What new PIF leader Henry Puna thinks about Micronesia

PIF secretary general Henry Puna. Photo Wikimedia commons

The group of five Micronesian nations declared they were walking away from the Pacific Island Forum Secretariat after the appointment of Henry Puna as its new secretary general, dishonouring a gentlemen’s agreement for a Micronesian candidate to be appointed.

Now according to Radio New Zealand (RNAZ), Mr Puna said one if his priorities is restoring Micronesia to the forum.

Palau, Marshall Islands, Nauru, Kiribati and the Federated States of Micronesia have all indicated they are pulling out, although a review to consider future appointments is now underway

“There is a high level political dialogue process in place,” Mr Puna explained at the virtual press conference.

“It is still ongoing, and has been set up by our forum leaders to be confidential. I have no direct role in it.”

As reported in the Pacific Advocate recently, New Zealand has also pledged to be the peacemaker and try and rebuild trust with the Micronesian nations.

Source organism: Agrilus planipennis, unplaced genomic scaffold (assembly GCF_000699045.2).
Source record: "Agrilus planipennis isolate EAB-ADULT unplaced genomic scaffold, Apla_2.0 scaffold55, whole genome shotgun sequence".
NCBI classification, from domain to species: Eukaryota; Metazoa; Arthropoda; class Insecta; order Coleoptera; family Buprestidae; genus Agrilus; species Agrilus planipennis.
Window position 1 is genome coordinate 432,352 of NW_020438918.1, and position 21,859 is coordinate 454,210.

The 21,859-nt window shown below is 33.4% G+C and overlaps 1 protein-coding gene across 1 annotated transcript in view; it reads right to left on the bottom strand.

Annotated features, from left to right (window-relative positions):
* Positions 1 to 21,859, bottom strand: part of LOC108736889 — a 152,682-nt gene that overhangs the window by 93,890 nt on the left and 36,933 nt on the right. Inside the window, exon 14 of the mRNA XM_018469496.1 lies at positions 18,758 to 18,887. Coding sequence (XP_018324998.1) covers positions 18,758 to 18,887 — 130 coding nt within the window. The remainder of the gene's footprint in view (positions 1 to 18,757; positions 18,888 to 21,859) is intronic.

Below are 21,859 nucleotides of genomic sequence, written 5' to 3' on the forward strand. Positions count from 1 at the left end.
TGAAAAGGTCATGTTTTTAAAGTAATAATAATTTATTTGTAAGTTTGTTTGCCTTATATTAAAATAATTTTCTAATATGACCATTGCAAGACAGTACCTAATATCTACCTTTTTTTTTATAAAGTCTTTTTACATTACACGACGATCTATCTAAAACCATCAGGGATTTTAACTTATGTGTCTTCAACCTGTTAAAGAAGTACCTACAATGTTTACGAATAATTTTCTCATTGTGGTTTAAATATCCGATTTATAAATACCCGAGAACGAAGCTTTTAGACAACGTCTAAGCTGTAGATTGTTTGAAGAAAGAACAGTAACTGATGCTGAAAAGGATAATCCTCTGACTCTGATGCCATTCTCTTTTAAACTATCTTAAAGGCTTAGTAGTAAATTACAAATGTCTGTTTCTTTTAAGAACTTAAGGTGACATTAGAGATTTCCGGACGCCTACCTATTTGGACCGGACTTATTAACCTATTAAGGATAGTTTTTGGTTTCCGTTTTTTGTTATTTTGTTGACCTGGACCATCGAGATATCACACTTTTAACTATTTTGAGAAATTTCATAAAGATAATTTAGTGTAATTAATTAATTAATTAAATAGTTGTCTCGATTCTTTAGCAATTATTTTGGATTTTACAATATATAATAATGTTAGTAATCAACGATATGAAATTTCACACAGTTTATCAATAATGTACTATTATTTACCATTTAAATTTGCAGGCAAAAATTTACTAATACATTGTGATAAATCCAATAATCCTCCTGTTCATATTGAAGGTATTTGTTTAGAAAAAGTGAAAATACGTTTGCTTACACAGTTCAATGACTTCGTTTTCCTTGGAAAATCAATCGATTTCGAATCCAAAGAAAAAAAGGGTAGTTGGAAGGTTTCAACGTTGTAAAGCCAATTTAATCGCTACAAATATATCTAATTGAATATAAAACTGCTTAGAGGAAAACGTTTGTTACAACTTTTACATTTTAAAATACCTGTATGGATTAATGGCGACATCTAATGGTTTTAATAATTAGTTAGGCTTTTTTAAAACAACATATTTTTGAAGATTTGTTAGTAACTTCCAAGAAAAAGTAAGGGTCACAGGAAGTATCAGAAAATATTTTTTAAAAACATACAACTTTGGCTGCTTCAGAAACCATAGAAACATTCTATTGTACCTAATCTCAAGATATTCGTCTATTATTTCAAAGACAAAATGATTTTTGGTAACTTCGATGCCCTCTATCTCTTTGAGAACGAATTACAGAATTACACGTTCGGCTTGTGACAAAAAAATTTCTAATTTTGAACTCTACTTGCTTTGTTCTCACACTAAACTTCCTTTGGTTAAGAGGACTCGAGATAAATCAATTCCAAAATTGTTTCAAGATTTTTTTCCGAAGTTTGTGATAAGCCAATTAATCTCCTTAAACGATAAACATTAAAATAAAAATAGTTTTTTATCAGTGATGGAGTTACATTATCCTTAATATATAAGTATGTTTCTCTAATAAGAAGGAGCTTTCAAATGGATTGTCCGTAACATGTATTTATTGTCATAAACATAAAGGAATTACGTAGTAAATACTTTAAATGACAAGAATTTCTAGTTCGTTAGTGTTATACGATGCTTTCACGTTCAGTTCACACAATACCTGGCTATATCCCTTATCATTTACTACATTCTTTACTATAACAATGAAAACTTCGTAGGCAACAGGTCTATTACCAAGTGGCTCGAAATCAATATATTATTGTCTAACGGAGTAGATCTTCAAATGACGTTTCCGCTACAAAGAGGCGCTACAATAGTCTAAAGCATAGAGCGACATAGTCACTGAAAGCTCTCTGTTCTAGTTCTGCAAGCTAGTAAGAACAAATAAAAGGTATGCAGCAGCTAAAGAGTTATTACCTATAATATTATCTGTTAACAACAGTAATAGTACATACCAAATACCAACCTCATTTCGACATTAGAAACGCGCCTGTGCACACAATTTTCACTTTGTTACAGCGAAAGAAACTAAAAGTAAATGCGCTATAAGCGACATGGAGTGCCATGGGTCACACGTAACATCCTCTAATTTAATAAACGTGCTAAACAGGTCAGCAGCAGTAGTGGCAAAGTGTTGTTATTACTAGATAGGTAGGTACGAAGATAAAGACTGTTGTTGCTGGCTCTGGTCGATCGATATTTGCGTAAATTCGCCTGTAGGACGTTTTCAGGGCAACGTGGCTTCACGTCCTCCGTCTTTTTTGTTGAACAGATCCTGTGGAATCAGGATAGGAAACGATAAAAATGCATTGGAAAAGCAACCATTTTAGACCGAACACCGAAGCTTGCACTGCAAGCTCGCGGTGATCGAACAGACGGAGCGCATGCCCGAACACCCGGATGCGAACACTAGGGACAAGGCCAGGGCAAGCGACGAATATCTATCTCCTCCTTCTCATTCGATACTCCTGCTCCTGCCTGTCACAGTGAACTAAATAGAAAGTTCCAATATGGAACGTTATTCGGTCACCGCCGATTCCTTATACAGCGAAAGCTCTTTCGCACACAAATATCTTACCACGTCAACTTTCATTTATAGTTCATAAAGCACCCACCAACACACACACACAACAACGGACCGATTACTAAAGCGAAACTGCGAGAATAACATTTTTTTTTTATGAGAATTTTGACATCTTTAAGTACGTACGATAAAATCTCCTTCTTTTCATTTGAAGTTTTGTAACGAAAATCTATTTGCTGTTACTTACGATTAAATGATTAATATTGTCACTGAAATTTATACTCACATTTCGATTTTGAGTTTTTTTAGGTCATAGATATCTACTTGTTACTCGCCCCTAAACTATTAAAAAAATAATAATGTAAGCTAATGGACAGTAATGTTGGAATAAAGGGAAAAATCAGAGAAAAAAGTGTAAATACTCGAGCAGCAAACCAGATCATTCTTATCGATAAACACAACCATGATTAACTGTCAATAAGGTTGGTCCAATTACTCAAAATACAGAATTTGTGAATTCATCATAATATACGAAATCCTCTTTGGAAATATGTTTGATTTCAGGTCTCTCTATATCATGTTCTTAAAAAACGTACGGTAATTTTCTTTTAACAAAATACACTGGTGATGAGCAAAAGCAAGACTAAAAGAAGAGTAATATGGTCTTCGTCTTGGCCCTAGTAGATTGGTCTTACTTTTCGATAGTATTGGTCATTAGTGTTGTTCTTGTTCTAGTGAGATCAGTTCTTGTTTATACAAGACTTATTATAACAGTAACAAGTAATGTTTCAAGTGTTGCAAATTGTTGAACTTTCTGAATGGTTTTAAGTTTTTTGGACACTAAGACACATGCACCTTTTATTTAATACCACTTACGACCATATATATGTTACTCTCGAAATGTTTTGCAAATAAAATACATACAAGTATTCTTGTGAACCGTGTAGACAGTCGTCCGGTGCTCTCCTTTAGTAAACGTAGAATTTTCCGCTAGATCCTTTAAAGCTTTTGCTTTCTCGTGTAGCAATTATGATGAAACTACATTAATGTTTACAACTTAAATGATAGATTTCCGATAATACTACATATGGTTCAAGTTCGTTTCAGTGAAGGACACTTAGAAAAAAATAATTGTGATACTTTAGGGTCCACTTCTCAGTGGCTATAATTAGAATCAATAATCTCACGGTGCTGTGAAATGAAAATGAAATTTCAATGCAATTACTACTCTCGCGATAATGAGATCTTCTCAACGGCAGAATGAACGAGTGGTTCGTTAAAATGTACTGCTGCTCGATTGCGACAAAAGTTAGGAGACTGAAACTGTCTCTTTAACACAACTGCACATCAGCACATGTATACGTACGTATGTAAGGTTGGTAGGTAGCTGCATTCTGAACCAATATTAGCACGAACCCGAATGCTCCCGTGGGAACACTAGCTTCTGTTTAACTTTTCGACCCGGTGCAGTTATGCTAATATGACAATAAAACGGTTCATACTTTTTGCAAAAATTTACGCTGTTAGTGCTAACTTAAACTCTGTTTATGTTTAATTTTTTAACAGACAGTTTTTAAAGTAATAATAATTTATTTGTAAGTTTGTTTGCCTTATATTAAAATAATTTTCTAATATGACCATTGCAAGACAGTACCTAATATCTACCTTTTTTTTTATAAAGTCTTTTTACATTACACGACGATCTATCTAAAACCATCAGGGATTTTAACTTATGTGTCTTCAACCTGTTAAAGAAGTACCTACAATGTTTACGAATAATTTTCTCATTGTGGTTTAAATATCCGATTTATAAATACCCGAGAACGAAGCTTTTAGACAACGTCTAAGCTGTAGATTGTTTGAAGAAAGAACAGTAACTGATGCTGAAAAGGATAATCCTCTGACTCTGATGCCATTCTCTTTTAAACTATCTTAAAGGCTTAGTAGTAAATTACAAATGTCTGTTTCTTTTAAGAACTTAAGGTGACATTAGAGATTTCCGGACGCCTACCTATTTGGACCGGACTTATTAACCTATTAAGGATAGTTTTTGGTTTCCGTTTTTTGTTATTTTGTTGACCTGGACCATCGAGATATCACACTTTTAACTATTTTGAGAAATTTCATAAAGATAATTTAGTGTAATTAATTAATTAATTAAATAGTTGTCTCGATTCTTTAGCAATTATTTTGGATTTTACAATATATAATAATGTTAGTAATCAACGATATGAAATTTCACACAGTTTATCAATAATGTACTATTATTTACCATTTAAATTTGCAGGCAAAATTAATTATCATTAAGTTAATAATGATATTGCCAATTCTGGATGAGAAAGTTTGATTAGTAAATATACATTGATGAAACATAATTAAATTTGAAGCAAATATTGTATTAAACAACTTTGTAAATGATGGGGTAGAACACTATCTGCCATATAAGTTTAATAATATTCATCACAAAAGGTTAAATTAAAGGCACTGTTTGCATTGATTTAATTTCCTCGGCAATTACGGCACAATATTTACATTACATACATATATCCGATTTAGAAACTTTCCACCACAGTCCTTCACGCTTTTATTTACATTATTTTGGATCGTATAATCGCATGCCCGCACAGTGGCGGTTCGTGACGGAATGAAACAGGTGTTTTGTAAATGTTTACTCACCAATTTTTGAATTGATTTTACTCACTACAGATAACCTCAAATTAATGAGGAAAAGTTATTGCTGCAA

New Zealand’s High Commissioner to PNG Phillip Taula said, “We hope we can find a way through the current fragmentation and come together as the ‘Blue Pacific’ family to tackle critical issues.”

Mr Puna also spoke of other issues, confirming that climate change and Covid-19 are firmly on the PIF agenda. He said the pandemic had hit the region hard by exacerbating “already existing vulnerabilities because of climate change”.

“We all acknowledge that climate change is the most serious threat facing the Pacific, and we need to focus on what we can do and how we can engage with the rest of the world to get them to agree that this upcoming COP26 is a defining moment for our efforts to implement the rules as set out in the Paris Agreement.”

The former Cook Islands prime minister said “enough talk has been had already, and we need to put action to those words.”

In what appears to be a bold agenda, Mr Puna also revealed he would be looking to engage with large external powers, resolve the issue in West Papua and protect the Pacific Ocean from being a nuclear waste water.

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